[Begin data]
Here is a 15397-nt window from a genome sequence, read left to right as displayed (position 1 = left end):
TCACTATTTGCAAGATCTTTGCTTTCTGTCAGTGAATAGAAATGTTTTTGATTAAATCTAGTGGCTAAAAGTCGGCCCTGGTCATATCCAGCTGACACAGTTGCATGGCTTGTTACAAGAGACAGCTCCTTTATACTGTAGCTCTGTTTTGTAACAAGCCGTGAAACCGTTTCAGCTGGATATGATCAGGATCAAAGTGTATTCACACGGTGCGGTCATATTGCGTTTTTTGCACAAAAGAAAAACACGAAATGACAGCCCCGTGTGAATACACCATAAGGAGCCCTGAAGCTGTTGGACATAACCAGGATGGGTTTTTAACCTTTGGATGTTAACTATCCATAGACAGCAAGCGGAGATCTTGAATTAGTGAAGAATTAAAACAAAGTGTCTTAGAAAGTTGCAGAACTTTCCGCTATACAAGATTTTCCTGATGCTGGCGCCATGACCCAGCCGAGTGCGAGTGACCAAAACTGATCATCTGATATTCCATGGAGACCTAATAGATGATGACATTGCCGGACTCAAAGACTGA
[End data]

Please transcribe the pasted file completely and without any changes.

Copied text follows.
Here is a 15397-nt window from a genome sequence, read left to right as displayed (position 1 = left end):
TCACTATTTGCAAGATCTTTGCTTTCTGTCAGTGAATAGAAATGTTTTTGATTAAATCTAGTGGCTAAAAGTCGGCCCTGGTCATATCCAGCTGACACAGTTGCATGGCTTGTTACAAGAGACAGCTCCTTTATACTGTAGCTCTGTTTTGTAACAAGCCGTGAAACCGTTTCAGCTGGATATGATCAGGATCAAAGTGTATTCACACGGTGCGGTCATATTGCGTTTTTTGCACAAAAGAAAAACACGAAATGACAGCCCCGTGTGAATACACCATAAGGAGCCCTGAAGCTGTTGGACATAACCAGGATGGGTTTTTAACCTTTGGATGTTAACTATCCATAGACAGCAAGCGGAGATCTTGAATTAGTGAAGAATTAAAACAAAGTGTCTTAGAAAGTTGCAGAACTTTCCGCTATACAAGATTTTCCTGATGCTGGCGCCATGACCCAGCCGAGTGCGAGTGACCAAAACTGATCATCTGATATTCCATGGAGACCTAATAGATGATGACATTGCCGGACTCAAAGACTGA